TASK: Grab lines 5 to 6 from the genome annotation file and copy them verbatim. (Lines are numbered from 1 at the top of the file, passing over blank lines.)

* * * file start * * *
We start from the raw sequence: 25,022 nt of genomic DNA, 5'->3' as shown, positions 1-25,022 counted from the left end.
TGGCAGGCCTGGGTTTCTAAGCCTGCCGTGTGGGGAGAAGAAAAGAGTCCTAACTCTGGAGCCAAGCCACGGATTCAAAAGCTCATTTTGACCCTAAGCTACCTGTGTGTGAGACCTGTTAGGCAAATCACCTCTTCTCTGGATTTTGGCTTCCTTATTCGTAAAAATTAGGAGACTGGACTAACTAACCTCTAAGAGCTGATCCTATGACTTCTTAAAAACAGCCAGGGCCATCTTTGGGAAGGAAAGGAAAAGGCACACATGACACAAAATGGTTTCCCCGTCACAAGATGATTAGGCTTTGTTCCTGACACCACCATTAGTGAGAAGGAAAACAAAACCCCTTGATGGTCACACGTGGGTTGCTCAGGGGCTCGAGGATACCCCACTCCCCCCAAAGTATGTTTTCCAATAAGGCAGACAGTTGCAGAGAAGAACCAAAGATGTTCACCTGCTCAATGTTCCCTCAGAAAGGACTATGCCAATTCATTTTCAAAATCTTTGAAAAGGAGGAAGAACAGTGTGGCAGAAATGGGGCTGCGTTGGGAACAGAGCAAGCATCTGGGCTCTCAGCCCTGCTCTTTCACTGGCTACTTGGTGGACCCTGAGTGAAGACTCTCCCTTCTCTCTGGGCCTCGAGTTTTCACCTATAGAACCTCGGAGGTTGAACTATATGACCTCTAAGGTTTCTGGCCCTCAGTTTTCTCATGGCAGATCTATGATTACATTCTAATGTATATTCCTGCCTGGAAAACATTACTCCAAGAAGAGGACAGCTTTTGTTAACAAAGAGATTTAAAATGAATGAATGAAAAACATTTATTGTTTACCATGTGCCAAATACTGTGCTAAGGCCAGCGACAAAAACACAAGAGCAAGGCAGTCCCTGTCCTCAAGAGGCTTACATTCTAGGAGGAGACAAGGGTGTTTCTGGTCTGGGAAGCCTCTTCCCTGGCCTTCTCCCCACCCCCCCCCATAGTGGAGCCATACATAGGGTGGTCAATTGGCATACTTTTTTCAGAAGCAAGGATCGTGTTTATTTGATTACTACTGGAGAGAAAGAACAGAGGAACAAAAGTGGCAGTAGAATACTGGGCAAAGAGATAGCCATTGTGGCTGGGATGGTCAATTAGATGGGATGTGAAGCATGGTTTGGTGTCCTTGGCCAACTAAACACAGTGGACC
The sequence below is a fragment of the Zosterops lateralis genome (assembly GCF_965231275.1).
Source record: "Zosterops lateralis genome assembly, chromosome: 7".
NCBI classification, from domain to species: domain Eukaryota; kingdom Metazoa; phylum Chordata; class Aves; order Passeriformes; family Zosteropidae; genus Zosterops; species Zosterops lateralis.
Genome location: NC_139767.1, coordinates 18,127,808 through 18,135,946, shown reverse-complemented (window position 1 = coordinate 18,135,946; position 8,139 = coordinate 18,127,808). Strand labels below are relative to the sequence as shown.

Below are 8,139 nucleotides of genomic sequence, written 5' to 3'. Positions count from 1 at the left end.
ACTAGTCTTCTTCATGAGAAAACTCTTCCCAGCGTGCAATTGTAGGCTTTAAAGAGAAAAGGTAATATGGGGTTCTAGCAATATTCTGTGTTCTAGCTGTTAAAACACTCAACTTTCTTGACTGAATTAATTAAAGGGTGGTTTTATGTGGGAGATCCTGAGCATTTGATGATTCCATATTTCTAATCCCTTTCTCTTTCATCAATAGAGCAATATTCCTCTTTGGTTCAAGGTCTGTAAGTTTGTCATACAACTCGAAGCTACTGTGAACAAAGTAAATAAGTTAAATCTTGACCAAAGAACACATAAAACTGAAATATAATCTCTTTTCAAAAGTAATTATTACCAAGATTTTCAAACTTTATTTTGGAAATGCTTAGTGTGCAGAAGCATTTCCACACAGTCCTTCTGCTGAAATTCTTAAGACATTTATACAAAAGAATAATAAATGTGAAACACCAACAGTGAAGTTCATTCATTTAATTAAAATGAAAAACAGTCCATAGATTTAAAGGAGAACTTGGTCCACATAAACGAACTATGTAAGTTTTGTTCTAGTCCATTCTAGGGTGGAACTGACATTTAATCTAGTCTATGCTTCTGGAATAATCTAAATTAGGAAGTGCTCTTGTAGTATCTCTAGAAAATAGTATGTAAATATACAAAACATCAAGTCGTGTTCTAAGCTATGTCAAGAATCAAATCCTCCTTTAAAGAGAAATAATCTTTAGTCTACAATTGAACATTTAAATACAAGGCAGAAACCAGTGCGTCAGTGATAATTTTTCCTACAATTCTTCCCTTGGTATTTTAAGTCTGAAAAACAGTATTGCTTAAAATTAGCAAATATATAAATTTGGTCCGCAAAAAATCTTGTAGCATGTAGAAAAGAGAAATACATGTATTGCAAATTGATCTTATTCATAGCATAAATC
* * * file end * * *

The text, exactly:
NCBI classification, from domain to species: domain Eukaryota; kingdom Metazoa; phylum Chordata; class Aves; order Passeriformes; family Zosteropidae; genus Zosterops; species Zosterops lateralis.
Genome location: NC_139767.1, coordinates 18,127,808 through 18,135,946, shown reverse-complemented (window position 1 = coordinate 18,135,946; position 8,139 = coordinate 18,127,808). Strand labels below are relative to the sequence as shown.